This dataset is invaluable for researchers in acoustics, signal processing and musicology, amongst other disciplines. Unfortunately, it cannot be made available due to copyright restrictions. This collaboration between the MetaMedia Center and the Digital and Cognitive Musicology Laboratory will build a secure computation platform allowing anyone to perform open and reproducible research on the archive without touching it.

Transmission electron microscopes (TEM) are widely used research tools that currently generate data and metadata in proprietary and undocumented formats, make it difficult to share results openly. With this project, Cécile Hébert from the Electron Spectrometry and Microscopy Laboratory will create a suitable open standard and metadata scheme for TEM with the help of researchers and manufacturers. The goal is also to develop open tools for reading, converting and manipulating TEM data.

Choosing a laboratory information management system (LIMS) or an electronic laboratory notebook (ELN) can be difficult. The many options available all have their pros and cons, and are not all suited for all research disciplines. Building on an existing open source tool, this project led by the POWERLab will develop a web solution adapted to the needs of the physical sciences, allowing users to adopt important open science best practices.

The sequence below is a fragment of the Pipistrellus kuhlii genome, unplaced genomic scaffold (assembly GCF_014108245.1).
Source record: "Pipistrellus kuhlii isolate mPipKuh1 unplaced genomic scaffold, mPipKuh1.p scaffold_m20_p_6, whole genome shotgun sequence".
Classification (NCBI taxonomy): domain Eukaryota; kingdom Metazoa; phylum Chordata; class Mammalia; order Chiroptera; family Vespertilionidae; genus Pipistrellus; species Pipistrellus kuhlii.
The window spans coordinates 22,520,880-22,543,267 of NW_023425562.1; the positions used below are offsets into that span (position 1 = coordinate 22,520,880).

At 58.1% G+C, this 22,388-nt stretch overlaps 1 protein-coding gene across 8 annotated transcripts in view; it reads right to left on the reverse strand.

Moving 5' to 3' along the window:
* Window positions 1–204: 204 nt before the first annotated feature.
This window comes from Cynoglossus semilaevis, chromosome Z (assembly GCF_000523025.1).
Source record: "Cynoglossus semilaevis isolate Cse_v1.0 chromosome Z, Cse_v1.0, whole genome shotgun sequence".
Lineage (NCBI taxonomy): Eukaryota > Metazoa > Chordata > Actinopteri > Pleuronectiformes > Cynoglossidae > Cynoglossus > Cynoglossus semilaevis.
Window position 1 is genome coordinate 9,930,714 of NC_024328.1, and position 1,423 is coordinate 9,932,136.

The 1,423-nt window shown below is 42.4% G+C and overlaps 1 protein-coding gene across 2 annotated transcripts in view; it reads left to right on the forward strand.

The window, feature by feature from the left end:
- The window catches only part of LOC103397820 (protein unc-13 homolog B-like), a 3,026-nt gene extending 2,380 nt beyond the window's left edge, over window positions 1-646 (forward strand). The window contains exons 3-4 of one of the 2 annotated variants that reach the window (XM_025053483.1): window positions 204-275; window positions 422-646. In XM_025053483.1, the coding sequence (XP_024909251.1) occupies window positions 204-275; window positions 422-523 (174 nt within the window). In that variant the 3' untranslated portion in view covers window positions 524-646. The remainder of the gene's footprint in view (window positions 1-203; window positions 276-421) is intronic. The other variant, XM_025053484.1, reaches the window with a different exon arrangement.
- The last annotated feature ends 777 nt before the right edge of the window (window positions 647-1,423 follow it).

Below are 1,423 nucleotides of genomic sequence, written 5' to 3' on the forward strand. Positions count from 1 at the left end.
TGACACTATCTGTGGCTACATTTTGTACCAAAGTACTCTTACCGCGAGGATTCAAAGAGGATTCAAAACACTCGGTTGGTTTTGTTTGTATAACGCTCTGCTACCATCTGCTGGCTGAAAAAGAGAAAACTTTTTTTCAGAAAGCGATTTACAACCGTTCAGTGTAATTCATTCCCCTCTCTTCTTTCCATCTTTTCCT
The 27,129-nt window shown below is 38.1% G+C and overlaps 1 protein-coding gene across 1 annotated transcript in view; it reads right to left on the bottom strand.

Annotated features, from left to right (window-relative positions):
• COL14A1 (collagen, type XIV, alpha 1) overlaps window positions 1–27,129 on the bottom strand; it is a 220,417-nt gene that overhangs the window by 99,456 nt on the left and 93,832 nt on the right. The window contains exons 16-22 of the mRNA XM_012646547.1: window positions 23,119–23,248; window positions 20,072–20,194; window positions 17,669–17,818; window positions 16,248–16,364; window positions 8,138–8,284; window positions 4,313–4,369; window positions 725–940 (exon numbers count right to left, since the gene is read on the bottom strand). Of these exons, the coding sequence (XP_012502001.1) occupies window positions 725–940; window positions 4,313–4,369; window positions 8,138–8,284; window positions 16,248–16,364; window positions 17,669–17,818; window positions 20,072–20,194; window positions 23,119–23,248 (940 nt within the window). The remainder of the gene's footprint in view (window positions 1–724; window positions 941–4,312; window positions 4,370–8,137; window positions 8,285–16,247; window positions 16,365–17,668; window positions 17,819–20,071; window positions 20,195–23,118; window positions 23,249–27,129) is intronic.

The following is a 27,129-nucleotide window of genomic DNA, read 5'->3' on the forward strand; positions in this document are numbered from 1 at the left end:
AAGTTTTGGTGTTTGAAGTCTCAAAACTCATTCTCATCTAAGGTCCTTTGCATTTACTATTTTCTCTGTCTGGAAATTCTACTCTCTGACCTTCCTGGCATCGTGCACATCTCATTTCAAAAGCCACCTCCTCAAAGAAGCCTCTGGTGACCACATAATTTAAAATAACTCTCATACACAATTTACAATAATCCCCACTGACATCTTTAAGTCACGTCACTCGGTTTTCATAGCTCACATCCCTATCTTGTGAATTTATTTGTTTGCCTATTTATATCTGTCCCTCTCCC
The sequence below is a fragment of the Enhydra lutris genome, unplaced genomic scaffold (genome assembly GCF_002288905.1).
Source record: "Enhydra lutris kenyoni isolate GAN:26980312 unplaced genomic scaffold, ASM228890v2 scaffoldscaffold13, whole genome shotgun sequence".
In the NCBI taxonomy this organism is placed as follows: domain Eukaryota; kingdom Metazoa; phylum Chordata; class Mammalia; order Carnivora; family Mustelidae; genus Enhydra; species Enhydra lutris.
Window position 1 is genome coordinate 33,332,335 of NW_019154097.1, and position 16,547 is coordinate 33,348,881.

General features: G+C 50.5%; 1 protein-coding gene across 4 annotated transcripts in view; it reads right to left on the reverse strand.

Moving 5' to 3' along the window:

The Integrated Systems Laboratory at EPFL develops a collection of open software libraries and benchmarks to keep up the driving force in improving optimization algorithms in the field of logic synthesis.  This open science infrastructure can be used to tackle complex research problems. Making research software openly available has improved the reproducibility of experimental results and the comparability to the state of the art.  Overall, the developed libraries and benchmarks  have received positive feedback from academia and industry and have enabled several vivid research collaborations.